Several years ago, one of my students sent me a note telling me how grateful she was that I had assigned her to read Junot Diaz's Pulitzer Prize-winning novel, The Brief Wondrous Life of Oscar Wao. The book, which tells the story of a young Dominican-American "ghetto-nerd," hit home with this student, who wrote that she finished the book in tears. I loved the book too but what really struck me about her note was the way she described herself: "Professor, I'm not really a reader." I'm always struck by the blunt honesty of my students regarding most anything in their lives (my wife calls it "verbal vomit") but the idea of admitting, in college no less, that one wasn't much for reading always stayed with me. That student was not alone, each year I read the work of students, particularly Latino students, whose writing--awkward, halting, unclear--reveals a life devoid of reading.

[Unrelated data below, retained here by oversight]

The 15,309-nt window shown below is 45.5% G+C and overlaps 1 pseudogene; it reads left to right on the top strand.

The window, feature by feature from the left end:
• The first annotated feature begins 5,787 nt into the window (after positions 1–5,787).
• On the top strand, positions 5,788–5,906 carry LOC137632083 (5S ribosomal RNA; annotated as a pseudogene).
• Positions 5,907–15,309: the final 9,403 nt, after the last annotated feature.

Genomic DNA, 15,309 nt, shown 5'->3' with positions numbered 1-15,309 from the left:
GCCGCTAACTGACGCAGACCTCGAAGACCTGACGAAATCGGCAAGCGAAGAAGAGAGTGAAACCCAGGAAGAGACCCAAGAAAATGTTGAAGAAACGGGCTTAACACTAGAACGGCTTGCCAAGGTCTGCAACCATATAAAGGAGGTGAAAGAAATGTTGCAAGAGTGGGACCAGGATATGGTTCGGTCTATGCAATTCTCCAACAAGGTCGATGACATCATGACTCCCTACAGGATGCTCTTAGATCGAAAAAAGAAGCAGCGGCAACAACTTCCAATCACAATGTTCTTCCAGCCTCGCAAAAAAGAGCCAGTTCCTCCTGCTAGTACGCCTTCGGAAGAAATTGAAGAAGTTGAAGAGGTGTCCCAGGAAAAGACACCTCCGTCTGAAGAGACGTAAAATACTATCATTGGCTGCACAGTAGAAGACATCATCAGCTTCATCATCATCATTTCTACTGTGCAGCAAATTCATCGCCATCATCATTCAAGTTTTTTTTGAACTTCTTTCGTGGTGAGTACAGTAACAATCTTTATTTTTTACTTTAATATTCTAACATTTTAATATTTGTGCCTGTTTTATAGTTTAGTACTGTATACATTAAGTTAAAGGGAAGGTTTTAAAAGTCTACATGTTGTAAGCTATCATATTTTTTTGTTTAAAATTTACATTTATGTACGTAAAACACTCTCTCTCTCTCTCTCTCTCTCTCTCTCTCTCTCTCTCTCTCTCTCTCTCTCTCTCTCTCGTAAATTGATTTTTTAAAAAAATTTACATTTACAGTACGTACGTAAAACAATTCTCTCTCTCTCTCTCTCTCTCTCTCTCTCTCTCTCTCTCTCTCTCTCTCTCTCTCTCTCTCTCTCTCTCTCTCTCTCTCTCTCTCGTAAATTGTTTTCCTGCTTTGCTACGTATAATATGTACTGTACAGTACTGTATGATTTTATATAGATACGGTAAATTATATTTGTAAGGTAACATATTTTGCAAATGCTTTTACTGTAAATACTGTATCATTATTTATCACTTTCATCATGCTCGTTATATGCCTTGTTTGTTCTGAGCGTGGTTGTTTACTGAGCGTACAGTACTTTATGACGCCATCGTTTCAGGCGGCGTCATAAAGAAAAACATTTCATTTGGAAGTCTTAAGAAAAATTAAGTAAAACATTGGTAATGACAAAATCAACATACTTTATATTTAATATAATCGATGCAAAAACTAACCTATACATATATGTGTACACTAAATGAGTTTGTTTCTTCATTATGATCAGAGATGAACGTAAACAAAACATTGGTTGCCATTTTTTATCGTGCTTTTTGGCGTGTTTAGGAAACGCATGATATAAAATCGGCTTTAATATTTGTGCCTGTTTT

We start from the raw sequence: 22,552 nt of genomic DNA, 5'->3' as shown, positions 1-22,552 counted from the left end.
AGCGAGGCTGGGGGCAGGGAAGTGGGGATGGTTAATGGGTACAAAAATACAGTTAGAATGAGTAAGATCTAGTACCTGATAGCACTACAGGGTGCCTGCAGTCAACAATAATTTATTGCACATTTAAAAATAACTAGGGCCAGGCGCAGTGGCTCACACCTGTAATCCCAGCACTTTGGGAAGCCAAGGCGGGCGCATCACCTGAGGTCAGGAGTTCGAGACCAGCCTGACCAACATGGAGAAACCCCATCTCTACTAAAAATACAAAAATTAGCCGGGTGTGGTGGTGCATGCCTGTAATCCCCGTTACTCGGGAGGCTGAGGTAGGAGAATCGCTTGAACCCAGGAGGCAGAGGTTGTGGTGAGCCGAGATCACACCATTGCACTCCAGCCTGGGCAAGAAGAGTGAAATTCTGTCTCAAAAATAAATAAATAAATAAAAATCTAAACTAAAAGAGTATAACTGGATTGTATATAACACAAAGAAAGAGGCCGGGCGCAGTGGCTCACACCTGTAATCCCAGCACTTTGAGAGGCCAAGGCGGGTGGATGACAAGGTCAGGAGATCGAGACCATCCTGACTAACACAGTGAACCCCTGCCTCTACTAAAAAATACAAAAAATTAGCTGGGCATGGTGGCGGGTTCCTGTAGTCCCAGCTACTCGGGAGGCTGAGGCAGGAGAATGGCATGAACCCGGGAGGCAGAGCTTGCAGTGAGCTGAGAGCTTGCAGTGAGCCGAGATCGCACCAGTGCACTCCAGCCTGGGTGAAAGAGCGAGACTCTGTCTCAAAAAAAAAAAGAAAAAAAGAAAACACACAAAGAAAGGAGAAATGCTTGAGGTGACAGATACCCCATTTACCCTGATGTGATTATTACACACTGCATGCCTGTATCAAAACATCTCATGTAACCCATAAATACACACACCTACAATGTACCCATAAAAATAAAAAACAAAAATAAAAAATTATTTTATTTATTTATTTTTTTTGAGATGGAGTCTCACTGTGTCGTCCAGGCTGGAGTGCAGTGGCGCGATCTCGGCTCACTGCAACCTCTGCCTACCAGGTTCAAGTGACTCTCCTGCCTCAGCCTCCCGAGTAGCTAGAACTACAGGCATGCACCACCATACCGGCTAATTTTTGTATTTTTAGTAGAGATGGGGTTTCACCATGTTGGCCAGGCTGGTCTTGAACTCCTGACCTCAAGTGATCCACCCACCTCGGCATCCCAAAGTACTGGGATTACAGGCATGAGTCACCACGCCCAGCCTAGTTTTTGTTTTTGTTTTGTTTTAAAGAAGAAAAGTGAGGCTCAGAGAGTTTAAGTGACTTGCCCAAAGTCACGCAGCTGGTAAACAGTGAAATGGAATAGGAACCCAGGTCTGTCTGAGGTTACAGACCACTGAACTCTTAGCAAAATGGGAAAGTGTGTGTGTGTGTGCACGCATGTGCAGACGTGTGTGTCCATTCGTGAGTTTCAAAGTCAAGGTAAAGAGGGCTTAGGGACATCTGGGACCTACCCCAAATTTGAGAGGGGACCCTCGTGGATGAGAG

We know, of course, that the love of reading starts early in childhood and that parents are the most important early models of reading for their kids. Despite this, when we look at the reading proficiency rate of American children, the rates are very low. And when we take a look at the reading proficiency of Latino children, the rates are among the lowest in the nation. Monica Olivera has offered parents some advice about how to get our kids to read more and to enjoy it. Given the importance of reading and the scope of the reading crisis in this country we would all do well to listen to her.